Long lines at retail stores on the day after Thanksgiving Thursday are common, but this year’s “Black Friday” will have a new twist.
Many of the lines at Wal-Mart stores across the country won’t be customers, but protesters instead.
A demonstration against the company’s treatment of its workers and even its effect on the economy is scheduled for the big-box chain’s North Charleston location on November 23, as well.
The two-hour protest starts at 10 a.m. this Friday at the corner of Centre Pointe Dr and Tanger Outlet Blvd.
The Charleston Central Labor Council and SC AFL-CIO are promoting the local demonstration, but neither group can take credit for it, says Erin McKee, who’s an officer with both groups.
“Ours is a just a response to the national tide of strikes, sit-outs and demonstrations at Wal-Mart across the country,” McKee says.
Over 1,000 Wal-Mart demonstrations are occurring nationwide over a nine-day period.
Wal-Mart’s unfair labor practices are a primary basis for the local rally, McKee says, offering its payroll as evidence.
The company employs 1.4 million Americans – more than any other company – but 80 percent of them are paid so little that they qualify for food stamps, and even though Wal-Mart clears over $15 billion in net profit every year.
The four primary shareholders of the corporation – children of its founder Sam Walton – rank among the 10 wealthiest Americans, however. Each one (Christy, Jim, Alice and S. Robson Walton) has over $26 billion in assets.
If the average wage of $8.81 an hour wasn’t bad enough, Wal-Mart is also credited with contributing to the high unemployment in the U.S.
Its import of products from China directly cost 196,000 American jobs, according to the Economic Policy Institute.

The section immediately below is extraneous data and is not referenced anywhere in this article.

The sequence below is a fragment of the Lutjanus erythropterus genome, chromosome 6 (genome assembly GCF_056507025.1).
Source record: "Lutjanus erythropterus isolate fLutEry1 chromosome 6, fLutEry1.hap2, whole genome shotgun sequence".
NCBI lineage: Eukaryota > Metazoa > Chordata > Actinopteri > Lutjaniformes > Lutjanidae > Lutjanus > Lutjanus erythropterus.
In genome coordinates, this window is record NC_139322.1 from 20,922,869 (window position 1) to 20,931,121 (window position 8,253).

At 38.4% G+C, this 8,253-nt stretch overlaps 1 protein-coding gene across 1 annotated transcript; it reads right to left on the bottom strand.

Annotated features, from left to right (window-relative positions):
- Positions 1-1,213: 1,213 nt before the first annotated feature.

Wal-Mart is also responsible for 11 percent of the total trade deficit with China, too.
The end result of these poor labor practices affects not just Wal-Mart employees, but practically every taxpayer, as well. The annual costs of food stamps and Medicaid for Wal-Mart workers, as well as free and reduced-price lunches at school for their children, come to $2.66 billion, according to Good Jobs First.
That’s another basis for Friday’s demonstration. McKee says she hopes the rally will “explain to the taxpayers that these cheap prices are not cheap.”
A group known as OUR (“Organization United for Respect at”) Wal-Mart has caught flak from the corporation for promoting this Black Friday event, it says, and to the degree that OUR Wal-Mart has filed suit to protect its right to demonstrate.
Filed yesterday with the National Labor Relations Council, the charges specify threats the company made to employees should they participate in any demonstrations or strikes.
(See OUR Wal-Mart’s video, explaining the basis for Friday’s rallies, in the left column.)
The demonstration will end at noon. Early arrivers can join other participants at the nearby IHOP on Centre Pointe Dr.